Joseph Stiglitz has said that labor should have a voice in the setting of interest rate policy. Is this change at the New York Fed, teh appointment of the AFL-CIO’s Denis Hughes as the replacement to ex Goldman co-chairman Steve Friedman as chairman of the New York Fed, a step in that direction?
If it proves to be, it will only be by dint of miscalculation. This is clearly an image-burnishing move by the Fed, throwing a bone to critics, But letting labor into the tent may have unexpected consequences, simply by allowing someone who has not drunk the financial services industry Kool-Aid more influence (Hughes was on the board, but as vice chairman). This appointment is only until year-end, but if the Fed continues to be under political pressure, it isn’t hard to imagine this appointment being extended.
The Journal’s Deal Journal voices the opposite possibility, that labor is being co-opted. The branding of labor as monolithic and radical is a bit of a canard. In the 1930s, the old AFL, which was a craft union, was comparatively conservative and regarded more favorably than upstart and aggressive CIO, for instance.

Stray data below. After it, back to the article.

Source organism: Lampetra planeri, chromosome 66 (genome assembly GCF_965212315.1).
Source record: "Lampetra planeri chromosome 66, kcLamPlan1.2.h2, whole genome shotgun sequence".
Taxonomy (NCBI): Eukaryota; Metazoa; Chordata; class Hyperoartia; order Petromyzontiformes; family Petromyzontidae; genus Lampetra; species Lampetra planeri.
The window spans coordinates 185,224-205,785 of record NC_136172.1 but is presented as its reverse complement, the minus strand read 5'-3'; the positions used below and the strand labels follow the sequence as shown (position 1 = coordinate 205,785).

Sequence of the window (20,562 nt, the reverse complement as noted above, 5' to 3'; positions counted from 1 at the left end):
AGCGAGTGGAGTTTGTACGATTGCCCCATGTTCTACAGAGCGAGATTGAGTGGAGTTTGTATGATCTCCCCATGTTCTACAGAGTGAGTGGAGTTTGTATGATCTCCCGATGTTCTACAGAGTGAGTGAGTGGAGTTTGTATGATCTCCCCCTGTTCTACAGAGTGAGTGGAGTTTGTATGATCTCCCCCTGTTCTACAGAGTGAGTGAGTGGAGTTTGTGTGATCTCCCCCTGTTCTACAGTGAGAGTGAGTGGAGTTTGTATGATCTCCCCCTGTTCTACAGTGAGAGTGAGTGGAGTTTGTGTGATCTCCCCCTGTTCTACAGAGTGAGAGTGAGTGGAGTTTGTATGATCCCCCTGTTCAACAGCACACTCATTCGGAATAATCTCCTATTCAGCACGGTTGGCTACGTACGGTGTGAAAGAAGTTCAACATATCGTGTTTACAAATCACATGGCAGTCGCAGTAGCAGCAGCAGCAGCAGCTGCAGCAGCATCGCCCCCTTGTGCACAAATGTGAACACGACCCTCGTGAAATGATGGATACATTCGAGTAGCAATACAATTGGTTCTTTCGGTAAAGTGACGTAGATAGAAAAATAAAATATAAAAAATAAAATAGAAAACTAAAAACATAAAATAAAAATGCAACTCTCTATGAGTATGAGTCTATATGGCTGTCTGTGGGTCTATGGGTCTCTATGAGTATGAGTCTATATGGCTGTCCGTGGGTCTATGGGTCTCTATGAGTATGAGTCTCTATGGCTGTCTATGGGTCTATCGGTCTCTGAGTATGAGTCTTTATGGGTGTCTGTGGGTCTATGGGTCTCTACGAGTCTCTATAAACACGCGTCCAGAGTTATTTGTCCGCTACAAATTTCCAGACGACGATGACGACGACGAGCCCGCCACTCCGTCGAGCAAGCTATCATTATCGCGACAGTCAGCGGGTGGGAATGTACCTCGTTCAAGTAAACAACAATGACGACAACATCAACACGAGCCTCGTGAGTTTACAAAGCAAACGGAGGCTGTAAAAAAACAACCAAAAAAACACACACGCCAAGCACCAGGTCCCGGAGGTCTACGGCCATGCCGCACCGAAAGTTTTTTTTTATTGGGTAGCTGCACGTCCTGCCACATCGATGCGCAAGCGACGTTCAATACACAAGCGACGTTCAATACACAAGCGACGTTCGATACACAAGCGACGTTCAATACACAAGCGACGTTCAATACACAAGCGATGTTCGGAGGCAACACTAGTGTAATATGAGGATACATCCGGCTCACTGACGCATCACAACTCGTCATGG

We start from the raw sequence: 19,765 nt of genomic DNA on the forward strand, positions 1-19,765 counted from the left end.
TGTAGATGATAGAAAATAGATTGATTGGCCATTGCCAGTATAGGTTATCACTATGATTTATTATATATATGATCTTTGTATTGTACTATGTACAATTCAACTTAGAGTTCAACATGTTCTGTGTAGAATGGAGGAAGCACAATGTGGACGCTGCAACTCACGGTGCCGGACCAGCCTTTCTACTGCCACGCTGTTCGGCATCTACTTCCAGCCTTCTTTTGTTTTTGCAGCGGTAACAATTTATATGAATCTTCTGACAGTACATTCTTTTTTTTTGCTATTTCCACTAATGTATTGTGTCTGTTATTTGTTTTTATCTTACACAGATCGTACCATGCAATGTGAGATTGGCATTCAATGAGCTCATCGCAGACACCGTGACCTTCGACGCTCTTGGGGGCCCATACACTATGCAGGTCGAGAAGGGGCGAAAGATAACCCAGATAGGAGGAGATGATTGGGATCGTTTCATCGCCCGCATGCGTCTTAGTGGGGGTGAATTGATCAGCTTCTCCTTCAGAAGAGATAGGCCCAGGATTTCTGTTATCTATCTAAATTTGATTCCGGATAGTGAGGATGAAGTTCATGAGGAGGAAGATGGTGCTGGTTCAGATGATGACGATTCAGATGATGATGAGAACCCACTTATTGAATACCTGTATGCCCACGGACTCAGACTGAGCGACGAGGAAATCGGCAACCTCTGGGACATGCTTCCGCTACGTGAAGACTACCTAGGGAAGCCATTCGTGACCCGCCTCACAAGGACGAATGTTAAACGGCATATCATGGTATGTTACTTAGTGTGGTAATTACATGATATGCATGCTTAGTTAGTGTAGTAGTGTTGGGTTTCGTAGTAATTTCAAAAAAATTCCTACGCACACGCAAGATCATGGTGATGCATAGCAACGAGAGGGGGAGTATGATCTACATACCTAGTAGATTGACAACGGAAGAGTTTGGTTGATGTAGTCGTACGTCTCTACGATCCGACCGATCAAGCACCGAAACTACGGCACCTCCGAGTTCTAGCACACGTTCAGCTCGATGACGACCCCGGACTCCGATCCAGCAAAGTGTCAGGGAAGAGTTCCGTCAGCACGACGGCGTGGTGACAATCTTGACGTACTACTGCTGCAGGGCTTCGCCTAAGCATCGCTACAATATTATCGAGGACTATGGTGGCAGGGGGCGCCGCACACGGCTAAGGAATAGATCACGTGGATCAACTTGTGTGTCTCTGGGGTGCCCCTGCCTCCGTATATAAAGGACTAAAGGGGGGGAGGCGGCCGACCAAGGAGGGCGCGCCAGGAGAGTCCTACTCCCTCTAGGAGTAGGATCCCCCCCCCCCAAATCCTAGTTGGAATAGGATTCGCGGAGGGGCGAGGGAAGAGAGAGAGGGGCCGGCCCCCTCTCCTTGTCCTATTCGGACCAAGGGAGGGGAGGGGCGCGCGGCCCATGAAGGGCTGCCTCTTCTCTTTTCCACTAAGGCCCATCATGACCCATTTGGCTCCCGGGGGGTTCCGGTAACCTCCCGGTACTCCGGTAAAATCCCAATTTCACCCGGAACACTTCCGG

From the Wall Street Journal (hat tip reader LeeAnne):
Denis Hughes, president of the New York state branch of the AFL-CIO, had been serving as acting chairman of the New York Fed board since May, when Stephen Friedman stepped down from the position.
Mr. Friedman, a former Goldman Sachs Group Inc. chairman and adviser to President George W. Bush, had faced questions about his purchases of Goldman stock while serving on the New York Fed’s board.
The Fed decision formalizes Mr. Hughes’s role as chairman through the end of 2009. The Fed board in Washington will announce in November or December who will serve as chairman in 2010. Columbia University President Lee Bollinger was named deputy chairman, a position that Mr. Hughes previously held. Mr. Bollinger has been a New York Fed director since January 2007.
The New York Fed chairmanship typically has gone to prominent Wall Street executives or academics. The ascension of a labor leader is a new twist for the New York Fed and a sign of the public pressure the Fed has been under to loosen its close ties to Wall Street.